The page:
3-year intensive BP lowering in older hypertensives: No clear benefit on mobility outcomes
In older adults with systolic hypertension, targeting a 24-hour ambulatory systolic blood pressure (BP) of ≤130 vs ≤145 mm Hg does not appear to be beneficial in terms of mobility outcomes during a 3-year period, although it yields a favourable effect on subcortical white matter disease, according to data from the INFINITY trial.
“These data suggest that 3 years was likely too short a duration for reductions in accrual of white matter hyperintensity to translate to functional benefit,” the authors noted.
INFINITY involved 199 elderly patients (mean age, 80.5 years; 54 percent female) with systolic hypertension (average 24-hour systolic BP, 149 mm Hg) and magnetic resonance imaging evidence of white matter hyperintensity lesions. These patients were randomized to treatment groups targeting a 24-hour mean systolic BP of ≤130 mm Hg (intensive group) or ≤145 mm Hg (standard) with antihypertensive therapies.
Goal BPs were achieved after a median treatment period of 3–4 months, with a median 24-hour systolic BP of 127.7 mm Hg in the intensive treatment group and 144.0 mm Hg in the standard treatment group (average difference, 16.3 mm Hg).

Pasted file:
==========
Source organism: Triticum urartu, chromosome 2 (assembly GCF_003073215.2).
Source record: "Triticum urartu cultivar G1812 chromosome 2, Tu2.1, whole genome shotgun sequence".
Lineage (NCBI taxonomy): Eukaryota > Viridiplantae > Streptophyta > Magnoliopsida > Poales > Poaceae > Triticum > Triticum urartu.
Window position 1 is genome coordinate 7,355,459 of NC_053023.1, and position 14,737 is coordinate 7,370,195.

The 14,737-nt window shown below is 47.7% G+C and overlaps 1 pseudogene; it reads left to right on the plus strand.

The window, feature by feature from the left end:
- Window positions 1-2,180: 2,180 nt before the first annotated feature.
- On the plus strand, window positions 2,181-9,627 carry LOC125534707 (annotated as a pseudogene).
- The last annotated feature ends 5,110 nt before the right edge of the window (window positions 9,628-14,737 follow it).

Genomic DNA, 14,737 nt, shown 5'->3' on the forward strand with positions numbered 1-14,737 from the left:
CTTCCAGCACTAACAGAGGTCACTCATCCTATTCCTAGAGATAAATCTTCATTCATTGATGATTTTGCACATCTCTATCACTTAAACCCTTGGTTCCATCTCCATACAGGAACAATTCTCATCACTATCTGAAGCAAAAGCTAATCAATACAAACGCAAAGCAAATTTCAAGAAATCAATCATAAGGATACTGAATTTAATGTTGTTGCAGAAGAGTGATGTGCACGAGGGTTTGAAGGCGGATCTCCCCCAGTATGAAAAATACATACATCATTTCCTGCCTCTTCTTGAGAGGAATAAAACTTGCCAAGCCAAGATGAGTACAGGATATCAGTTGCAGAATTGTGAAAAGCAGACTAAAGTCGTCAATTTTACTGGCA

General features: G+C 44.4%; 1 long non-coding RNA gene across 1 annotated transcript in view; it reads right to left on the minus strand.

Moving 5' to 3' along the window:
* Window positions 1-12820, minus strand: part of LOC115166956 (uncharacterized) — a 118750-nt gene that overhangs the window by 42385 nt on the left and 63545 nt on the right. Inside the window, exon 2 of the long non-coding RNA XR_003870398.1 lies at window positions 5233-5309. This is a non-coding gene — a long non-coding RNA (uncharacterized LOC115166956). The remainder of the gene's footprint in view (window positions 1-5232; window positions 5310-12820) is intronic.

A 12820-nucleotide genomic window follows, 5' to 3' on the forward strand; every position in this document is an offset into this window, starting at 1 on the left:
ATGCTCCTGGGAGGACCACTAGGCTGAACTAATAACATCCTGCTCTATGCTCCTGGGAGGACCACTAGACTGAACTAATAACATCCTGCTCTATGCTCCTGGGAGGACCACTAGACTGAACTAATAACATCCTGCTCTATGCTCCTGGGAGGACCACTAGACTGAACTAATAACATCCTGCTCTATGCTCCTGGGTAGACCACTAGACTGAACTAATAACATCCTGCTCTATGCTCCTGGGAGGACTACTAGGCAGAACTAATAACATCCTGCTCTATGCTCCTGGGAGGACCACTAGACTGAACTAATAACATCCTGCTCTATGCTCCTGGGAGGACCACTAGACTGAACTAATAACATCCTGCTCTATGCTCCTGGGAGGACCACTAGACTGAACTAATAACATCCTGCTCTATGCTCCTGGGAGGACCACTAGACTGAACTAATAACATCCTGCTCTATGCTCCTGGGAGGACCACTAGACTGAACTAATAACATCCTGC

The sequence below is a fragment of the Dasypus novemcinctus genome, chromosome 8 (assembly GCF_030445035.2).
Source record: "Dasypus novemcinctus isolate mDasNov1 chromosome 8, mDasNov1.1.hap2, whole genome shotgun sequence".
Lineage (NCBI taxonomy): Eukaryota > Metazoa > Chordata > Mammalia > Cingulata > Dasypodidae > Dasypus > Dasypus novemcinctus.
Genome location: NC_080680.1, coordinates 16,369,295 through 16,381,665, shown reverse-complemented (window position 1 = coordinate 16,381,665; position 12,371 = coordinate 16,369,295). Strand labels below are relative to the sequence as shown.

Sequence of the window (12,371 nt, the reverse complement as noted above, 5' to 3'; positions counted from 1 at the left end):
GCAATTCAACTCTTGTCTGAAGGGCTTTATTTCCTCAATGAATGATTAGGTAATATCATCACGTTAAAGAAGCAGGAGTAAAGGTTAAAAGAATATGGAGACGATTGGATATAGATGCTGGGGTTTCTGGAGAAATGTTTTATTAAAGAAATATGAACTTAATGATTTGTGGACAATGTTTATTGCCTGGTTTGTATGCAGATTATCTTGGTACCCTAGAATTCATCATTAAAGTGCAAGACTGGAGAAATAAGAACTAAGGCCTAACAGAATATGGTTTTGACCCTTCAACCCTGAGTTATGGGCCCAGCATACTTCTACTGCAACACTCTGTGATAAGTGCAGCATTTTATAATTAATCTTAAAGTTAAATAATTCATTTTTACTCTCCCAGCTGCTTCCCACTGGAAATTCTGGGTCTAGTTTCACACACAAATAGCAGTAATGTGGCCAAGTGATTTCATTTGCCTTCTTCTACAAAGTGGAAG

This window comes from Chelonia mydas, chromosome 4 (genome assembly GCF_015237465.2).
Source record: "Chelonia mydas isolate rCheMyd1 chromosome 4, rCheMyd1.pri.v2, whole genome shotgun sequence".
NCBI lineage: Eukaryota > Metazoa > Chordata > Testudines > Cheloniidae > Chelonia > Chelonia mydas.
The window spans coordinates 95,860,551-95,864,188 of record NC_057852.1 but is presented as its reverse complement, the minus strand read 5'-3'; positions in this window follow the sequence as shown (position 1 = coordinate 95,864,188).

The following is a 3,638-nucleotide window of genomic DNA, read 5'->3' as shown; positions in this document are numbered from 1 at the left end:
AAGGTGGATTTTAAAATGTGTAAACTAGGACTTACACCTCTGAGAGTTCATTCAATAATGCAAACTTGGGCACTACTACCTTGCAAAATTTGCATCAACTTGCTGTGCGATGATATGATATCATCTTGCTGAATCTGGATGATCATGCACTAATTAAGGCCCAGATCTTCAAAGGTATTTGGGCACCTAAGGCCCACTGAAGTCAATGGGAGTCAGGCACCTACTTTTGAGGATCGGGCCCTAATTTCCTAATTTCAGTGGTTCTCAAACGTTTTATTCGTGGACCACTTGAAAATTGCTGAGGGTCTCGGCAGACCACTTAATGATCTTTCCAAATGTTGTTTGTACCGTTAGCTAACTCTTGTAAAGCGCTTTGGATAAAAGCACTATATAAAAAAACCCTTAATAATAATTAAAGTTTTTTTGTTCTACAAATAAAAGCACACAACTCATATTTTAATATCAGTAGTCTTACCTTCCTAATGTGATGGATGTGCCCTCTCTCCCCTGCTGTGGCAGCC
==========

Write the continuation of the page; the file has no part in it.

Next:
Three-year intensive BP lowering did not produce a significant change in mobility (gait speed) compared with standard treatment (0.40 vs 0.42 s, respectively; p=0.91). However, intensive treatment was associated with less accrual of white matter hyperintensity lesions (0.29 percent vs 0.48 percent; p=0.03). [Circulation 2019;doi:10.1161/CIRCULATIONAHA.119.041603]
Cognitive outcomes were likewise similar in the two treatment groups. Major adverse cardiovascular events occurred with greater frequency in the standard treatment group (17 vs 4 patients; p=0.01). There was no significant between-group difference in the occurrence of falls, with or without injury, and syncope.
“Results of the trial demonstrated a significant impact of lower 24-hour systolic BP on progression of white matter lesions, but it was unaccompanied by a detectable impact on mobility and cognitive function,” the authors said, adding that these data are consistent with findings from a substudy of 192 patients with a history of stroke from the PROGRESS trial (Perindopril Protection Against Recurrent Stroke). [Circulation 2005;112:1644-1650]
They explained that the inability to demonstrate effects on the functional parameters may be attributed to a shorter-term follow-up, given that the accrual of white matter hyperintensity volume occurs silently for many years. “[This is] compounded by the requirement that patients entering INFINITY had intact mobility, thus requiring >3 years to show functional deterioration.”
Nevertheless, a 24-hour average systolic BP ≤130 mm Hg is a reasonable treatment goal, given that intensive treatment of ambulatory BP in older people was well tolerated and accompanied by lower numbers of cardiovascular events, the authors added.
*INtensive versus standard ambulatory blood pressure lowering to prevent functional DeclINe in the ElderlY